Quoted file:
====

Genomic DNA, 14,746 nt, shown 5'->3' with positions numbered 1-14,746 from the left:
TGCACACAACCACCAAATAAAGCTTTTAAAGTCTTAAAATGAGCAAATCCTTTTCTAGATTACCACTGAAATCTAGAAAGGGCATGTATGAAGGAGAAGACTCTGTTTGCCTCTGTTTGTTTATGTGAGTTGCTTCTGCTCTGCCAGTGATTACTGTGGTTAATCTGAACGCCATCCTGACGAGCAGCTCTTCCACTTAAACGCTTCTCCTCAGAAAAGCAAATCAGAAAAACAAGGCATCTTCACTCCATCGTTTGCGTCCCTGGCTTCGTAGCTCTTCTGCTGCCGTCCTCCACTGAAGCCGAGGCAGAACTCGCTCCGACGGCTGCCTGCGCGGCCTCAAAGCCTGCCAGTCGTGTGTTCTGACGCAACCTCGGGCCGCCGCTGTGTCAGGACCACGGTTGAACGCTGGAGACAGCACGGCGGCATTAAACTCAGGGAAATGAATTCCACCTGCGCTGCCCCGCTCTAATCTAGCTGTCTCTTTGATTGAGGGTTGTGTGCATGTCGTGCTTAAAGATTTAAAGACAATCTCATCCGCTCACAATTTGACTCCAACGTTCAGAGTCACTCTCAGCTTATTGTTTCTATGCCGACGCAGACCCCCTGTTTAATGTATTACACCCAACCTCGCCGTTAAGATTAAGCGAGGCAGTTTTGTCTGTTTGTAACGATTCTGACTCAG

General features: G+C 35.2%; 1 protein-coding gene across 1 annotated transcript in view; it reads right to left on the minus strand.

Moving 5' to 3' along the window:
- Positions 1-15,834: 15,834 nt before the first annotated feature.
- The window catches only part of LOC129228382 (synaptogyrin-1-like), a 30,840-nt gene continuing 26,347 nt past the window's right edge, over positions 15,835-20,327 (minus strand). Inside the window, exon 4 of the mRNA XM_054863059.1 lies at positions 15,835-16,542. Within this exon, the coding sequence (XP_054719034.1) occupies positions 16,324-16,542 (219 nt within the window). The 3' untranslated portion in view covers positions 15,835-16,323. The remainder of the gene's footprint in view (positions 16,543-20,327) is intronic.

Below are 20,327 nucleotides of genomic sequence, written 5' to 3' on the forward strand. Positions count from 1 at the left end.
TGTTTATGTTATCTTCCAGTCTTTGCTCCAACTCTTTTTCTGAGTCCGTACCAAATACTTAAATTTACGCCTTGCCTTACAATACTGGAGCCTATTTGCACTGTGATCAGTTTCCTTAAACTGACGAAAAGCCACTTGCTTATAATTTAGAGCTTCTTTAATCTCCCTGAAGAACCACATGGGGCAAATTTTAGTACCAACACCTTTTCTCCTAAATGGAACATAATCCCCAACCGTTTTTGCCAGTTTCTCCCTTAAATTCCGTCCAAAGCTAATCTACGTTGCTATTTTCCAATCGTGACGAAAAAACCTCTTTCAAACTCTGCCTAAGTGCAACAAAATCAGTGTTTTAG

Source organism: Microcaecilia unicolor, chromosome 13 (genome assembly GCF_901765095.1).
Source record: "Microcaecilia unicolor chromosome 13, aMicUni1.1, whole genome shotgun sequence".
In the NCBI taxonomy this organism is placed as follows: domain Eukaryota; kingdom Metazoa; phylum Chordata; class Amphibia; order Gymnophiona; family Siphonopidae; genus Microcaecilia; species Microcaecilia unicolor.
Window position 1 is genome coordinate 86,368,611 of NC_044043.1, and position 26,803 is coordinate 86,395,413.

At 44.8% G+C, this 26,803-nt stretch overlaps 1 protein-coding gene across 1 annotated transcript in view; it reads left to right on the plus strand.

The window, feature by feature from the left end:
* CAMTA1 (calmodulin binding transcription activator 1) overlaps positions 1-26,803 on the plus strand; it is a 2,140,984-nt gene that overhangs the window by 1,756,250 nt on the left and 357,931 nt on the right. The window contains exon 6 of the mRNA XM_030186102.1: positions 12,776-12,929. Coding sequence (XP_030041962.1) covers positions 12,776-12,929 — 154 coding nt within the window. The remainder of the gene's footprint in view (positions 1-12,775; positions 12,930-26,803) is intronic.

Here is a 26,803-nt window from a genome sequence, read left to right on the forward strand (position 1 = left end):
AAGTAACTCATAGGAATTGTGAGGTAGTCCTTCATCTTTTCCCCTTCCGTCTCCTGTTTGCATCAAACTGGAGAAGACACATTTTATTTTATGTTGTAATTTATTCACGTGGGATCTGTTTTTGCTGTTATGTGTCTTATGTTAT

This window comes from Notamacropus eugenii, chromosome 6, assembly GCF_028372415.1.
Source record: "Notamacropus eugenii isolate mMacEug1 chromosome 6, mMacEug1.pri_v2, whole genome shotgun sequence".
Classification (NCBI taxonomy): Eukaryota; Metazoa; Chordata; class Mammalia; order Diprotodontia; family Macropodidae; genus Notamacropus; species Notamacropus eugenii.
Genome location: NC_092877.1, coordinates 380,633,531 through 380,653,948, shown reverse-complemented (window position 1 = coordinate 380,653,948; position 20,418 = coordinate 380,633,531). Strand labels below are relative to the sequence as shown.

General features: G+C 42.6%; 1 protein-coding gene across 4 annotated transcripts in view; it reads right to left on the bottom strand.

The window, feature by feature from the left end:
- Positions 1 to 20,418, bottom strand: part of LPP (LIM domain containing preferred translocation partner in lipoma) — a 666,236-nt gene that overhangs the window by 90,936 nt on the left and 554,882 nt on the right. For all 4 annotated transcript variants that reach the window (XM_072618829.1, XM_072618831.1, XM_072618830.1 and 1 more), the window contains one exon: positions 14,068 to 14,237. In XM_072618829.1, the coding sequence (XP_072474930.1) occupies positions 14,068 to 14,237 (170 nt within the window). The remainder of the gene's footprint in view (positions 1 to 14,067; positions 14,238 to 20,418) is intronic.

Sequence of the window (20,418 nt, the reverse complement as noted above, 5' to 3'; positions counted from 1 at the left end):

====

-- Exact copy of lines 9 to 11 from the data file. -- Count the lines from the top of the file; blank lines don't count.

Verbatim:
Source organism: Microcaecilia unicolor, chromosome 13 (genome assembly GCF_901765095.1).
Source record: "Microcaecilia unicolor chromosome 13, aMicUni1.1, whole genome shotgun sequence".
In the NCBI taxonomy this organism is placed as follows: domain Eukaryota; kingdom Metazoa; phylum Chordata; class Amphibia; order Gymnophiona; family Siphonopidae; genus Microcaecilia; species Microcaecilia unicolor.